Physical Therapy Clinic offers help for diabetics
Published 12:00 am Monday, October 6, 2003
To the diabetic community or even those with blood pressure problems; imagine spending a few days outside, protecting your feet with the sturdiest boots available on the market.
Eventually, the feeling in your feet starts to go away, but you don’t think too much of it. Maybe it’s from the weather. Perhaps the footwear is so effective that. In your mind, your lowest body parts are in a sort of Utopia. Either way, you don’t think too much about it.
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But one night, you pull off your socks, and see a stain of blood on them. Somehow, a hole has formed in the bottom of your foot, and bacteria are having a convention inside. Because of your formerly asymptomatic illness, you never knew there was a thing wrong.
You head to the doctor, but it’s already too late; the infection has altered your entire immune system, and the only option left is to amputate your foot.
It’s a situation that attacks at unthinkable speed. But it’s one that Dr. Greg Barone hopes to combat at the Physical Therapy Clinic on Commerce Boulevard. The clinic, which opened in May, specializes in diabetic wound care and neuropathy, the inability to feel one’s hands and feet, an all-to-common warning sign of diabetes.
&uot;I felt the niche for diabetic neuropathy wasn’t filled in Suffolk,&uot; says Barone, a board-certified wound specialist with a master’s degree in physical therapy from Old Dominion University. &uot;There are clinics in Virginia Beach and Norfolk, but not in Suffolk.&uot;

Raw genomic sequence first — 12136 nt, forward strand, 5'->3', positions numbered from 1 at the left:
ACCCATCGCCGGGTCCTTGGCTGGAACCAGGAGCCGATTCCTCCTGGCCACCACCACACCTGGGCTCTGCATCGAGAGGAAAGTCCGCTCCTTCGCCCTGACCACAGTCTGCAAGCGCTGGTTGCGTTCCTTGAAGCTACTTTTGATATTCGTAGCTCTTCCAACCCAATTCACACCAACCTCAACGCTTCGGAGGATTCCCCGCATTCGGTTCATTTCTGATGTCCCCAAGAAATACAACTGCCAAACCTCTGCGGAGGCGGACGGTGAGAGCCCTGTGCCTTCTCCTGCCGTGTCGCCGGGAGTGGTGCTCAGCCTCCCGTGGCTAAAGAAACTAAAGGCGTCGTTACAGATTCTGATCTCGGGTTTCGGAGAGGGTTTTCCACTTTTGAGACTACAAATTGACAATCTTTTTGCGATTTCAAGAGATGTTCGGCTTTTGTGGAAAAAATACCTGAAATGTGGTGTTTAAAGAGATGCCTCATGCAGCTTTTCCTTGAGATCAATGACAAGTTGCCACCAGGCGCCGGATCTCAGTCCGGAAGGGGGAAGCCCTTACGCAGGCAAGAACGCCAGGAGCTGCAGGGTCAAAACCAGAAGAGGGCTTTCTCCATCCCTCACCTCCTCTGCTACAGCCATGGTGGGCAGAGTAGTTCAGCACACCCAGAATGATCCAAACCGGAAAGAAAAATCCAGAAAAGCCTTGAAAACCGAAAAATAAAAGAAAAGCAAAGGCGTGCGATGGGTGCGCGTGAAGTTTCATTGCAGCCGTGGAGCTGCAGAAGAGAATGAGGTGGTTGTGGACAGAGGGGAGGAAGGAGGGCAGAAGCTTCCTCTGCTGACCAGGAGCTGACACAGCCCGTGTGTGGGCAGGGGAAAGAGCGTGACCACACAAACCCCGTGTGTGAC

Of course, the clinic also treats non-diabetics with their wounds. &uot;A big part of the practice is a venous stasis ulcer, which tends to occur in the lower leg,&uot; Barone explains. &uot;It’s more common in diabetics, but not exclusive. Blood travels down to the lower legs and feet to oxygenate, but it doesn’t have the pressure in the veins to pass it back up the body, causing it to pool in the lower extremities.&uot;
Eventually, swelling sets in. The blood cells, unable to move around, die soon, releasing hemoglobin into the bloodstream, which stains the skin a brownish color. The skin itself then breaks down, removing the body’s protective barrier against infection.
&uot;The top layer of skin is called the epidermis,&uot; explains Barone. &uot;After it dies, it falls back into the second layer, the dermis. This causes lesions, which allows airborne bacteria to enter the wound.&uot;
Previously, a set of pills might be prescribed for patients. This might be an effective treatment, but Barone and the clinic have a new, even more efficient manner of battling the ailments, one that places far less responsibility on the sufferers: the FDA-approved Anodyne Infra-Red System, in which patients lie on a cot as the treatment is occurring.
Barone begins by covering the affected area with a wrapping equipped with 64 diodes (plastic, light-emitting bulbs). This absorbs energy into the body and increases circulation to and away from the site.
That part of the treatment takes about 45 minutes. Once it’s over, Barrone dresses the wound with a semi-silicon material known as silva, which contains ions of silver that become impregnated into the wound, killing bacteria. The doctor then wraps the leg from the foot to the knee, a dressing that’s to remain in place until the next appointment.
&uot;Compressing the veins helps propel the fluid back up through the body,&uot; he says. &uot;I see the patient three times a week, and the full treatment usually takes about a month. If they have a wound, I want to treat them before they end up with a hole.&uot;
The clinic, which can be reached at 923-3207, also provides diabetic shoes and inserts (diabetics typically have weight-bearing changes on their feet, which can result in too much weight being placed on one spot), and helps with physical therapy rehabilitation, such as strains and sprains.